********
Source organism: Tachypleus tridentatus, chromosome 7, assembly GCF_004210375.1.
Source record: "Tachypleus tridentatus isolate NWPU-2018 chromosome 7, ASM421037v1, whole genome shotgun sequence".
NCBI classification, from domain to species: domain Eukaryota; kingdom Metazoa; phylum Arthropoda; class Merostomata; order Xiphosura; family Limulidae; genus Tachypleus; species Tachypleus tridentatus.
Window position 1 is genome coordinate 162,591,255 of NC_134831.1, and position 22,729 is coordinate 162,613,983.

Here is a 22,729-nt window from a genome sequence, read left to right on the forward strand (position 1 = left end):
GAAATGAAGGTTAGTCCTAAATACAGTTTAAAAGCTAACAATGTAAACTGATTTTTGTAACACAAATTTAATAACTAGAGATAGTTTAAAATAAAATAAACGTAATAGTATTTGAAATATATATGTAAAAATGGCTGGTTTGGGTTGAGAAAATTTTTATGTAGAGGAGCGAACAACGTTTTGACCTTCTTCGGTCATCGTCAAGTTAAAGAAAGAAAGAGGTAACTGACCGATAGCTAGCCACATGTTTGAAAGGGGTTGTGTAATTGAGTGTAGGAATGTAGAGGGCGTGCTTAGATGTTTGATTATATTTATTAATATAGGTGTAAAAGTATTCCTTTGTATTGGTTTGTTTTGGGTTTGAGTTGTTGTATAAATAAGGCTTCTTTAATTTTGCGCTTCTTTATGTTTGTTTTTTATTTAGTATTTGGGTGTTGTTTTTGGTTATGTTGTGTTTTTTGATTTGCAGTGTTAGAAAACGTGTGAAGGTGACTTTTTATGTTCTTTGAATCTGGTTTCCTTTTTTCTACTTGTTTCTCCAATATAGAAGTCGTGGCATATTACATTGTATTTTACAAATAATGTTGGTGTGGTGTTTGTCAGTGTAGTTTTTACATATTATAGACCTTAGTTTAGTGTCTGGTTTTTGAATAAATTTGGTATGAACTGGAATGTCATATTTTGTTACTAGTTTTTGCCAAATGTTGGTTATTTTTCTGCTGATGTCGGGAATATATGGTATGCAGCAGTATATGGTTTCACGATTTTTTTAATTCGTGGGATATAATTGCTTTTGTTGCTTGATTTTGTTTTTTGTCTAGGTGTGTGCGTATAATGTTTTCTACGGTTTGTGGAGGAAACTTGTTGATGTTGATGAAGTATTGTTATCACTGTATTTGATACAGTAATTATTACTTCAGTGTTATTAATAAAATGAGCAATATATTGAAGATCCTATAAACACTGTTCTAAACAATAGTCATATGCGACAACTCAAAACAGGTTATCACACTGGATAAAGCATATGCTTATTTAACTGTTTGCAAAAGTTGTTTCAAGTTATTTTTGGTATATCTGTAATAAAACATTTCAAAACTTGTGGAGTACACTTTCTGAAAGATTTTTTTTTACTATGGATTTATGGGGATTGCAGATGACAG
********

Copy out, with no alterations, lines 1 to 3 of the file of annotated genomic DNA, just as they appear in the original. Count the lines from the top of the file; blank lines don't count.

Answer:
Source organism: Tachypleus tridentatus, chromosome 7, assembly GCF_004210375.1.
Source record: "Tachypleus tridentatus isolate NWPU-2018 chromosome 7, ASM421037v1, whole genome shotgun sequence".
NCBI classification, from domain to species: domain Eukaryota; kingdom Metazoa; phylum Arthropoda; class Merostomata; order Xiphosura; family Limulidae; genus Tachypleus; species Tachypleus tridentatus.